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Time for reforms in the labour laws?
Mon, 3 Dec Pre-Open

As per the CIA World Factbook, the median age in India is 26.5 years. Nearly 65% of the country's 1.2 billion plus population falls within the age of 15 to 64. The younger lot - aged 0 to 14 - makes up about 30% of the population, while the elders form the balance. With the over 65 years aged population forming about 5% of the total population, India can be termed as a young nation. The country's population is growing at a pace of about 1.3%. A large, young working population is one of key factor that is driving India's consumption story and therefore the country's growth levels. However, there are reports with a view that while the nation has witnessed strong growth levels over the past decade - especially when compared to the world average growth levels - the employment figures have not really moved up.

And with India churning out more and more of the 'employable workforce' year after another, and with not enough jobs to absorb the same, the country seems to be heading for an employment crisis. Putting it in numbers, the Financial Times reported that about 10 m jobs are needed annually to absorb new entrants to the labour force. As per estimates of the Federation of Indian Chambers of Commerce and Industry, India's working-age population is set to rise from 749 m to 962 m by 2030.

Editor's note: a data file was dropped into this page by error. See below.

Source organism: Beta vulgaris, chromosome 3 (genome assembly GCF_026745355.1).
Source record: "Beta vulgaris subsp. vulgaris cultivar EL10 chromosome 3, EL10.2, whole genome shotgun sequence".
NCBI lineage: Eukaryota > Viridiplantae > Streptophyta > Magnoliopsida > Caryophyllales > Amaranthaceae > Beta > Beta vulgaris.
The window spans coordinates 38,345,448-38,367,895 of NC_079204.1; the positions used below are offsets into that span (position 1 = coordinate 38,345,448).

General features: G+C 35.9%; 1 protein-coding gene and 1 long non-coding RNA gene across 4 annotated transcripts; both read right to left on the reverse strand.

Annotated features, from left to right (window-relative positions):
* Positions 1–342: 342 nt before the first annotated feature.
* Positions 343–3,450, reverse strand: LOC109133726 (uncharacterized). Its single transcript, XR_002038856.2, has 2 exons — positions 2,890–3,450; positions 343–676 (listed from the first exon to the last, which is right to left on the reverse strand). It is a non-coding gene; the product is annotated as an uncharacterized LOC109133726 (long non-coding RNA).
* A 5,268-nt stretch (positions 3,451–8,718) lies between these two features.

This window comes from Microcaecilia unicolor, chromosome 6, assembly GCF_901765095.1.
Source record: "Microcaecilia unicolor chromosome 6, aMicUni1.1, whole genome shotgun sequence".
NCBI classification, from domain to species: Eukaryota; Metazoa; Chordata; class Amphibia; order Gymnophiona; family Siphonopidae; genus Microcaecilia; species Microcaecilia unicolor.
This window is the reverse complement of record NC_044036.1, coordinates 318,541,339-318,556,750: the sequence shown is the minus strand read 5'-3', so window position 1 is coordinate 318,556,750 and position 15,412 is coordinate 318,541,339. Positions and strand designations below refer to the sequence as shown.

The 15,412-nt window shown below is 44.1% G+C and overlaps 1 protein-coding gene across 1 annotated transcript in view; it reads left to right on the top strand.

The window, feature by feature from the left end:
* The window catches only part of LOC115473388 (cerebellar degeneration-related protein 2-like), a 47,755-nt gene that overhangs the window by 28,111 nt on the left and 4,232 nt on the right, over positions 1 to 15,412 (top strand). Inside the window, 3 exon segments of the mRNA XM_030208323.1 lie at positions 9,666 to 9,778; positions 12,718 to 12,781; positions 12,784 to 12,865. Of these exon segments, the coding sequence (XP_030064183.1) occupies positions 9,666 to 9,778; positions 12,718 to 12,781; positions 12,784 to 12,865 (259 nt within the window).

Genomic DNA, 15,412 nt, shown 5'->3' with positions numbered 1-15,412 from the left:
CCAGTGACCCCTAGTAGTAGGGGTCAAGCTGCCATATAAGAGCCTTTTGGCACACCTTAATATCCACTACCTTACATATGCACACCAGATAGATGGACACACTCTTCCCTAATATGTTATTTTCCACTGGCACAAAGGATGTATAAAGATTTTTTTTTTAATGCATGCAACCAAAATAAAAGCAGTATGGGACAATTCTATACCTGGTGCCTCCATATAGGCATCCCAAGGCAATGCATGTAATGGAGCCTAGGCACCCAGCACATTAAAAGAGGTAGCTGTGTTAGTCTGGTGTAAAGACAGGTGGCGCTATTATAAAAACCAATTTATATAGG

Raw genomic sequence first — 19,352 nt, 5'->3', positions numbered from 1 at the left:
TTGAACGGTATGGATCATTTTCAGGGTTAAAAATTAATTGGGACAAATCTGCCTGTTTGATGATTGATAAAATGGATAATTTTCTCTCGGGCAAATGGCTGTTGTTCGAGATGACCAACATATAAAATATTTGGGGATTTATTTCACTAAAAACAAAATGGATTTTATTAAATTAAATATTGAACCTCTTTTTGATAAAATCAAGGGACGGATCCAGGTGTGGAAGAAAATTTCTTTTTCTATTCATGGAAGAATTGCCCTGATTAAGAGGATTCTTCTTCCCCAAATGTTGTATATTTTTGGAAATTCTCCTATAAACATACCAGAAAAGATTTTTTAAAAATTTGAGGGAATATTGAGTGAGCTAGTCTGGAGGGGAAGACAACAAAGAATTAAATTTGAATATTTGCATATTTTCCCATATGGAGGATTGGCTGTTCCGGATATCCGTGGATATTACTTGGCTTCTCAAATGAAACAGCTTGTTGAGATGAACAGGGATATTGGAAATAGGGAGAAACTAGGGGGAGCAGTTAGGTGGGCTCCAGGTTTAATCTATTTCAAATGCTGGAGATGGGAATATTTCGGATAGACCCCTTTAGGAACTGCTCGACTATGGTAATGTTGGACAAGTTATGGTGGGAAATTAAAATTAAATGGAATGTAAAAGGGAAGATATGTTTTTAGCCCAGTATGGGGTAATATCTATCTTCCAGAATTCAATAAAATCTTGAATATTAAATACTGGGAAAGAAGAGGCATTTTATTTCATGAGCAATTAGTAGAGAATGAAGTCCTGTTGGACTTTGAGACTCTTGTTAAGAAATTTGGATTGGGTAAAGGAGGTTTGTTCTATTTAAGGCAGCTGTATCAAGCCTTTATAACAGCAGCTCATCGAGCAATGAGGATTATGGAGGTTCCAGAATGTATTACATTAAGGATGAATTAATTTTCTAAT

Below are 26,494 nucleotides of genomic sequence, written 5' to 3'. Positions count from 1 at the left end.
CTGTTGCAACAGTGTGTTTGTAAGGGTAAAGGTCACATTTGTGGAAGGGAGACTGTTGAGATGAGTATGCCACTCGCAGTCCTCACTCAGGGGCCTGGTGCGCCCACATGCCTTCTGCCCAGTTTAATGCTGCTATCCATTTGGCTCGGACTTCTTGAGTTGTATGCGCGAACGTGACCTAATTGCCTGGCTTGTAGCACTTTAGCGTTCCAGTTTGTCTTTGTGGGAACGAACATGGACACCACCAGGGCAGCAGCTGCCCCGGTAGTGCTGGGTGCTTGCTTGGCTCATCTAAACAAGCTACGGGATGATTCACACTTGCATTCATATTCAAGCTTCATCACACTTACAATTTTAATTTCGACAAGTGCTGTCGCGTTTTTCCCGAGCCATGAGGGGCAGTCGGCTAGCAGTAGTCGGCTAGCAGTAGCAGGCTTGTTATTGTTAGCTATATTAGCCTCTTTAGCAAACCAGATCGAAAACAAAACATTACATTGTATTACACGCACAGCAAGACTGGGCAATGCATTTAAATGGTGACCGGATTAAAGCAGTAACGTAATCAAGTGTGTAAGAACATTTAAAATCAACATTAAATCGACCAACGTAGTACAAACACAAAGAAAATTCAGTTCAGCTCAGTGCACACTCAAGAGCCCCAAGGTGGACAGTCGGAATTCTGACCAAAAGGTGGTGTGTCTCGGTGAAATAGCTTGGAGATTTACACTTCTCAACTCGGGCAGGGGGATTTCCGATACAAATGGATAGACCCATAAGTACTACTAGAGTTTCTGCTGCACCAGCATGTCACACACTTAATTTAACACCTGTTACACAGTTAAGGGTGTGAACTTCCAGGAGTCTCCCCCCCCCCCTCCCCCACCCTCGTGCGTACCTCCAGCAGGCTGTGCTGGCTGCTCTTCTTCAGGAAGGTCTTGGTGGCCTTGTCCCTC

Also adding to the woes (in current times) is the slowing down the of export reliant businesses, which over the past few years, have either shut shop or down-sized significantly. Plus, with the overall growth rates and investments slowing down coupled with the uncertain outlook, employers are just not hiring.

As reported by the Financial Times, many economists believe that a key reason behind the labour crisis is the demand itself. With Indian companies being well aware of the labour laws - which are tilted in favour of the workers, employers are simply not hiring them on a fulltime basis.

On the other hand, the supply side seems to be hampered by the poor quality of education and training. This leads to lower supply of skilled workers for the service and high technology industries. As mentioned by the management of HCL Technologies, a minimum of six months is needed to be spent on training a student to make him employable.

A long term solution for the above abovementioned issues are obvious - investment towards improving education and an overhaul of the labour laws, the latter being a touchy topic from a political perspective. But if one does take a long term outlook - that of the country seeing a 200 m increase in the workforce over the next two decades, then some definitive action needs to be taken. Reforms in the labour laws seem to be the answer.

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Feb 23, 2018 (Close)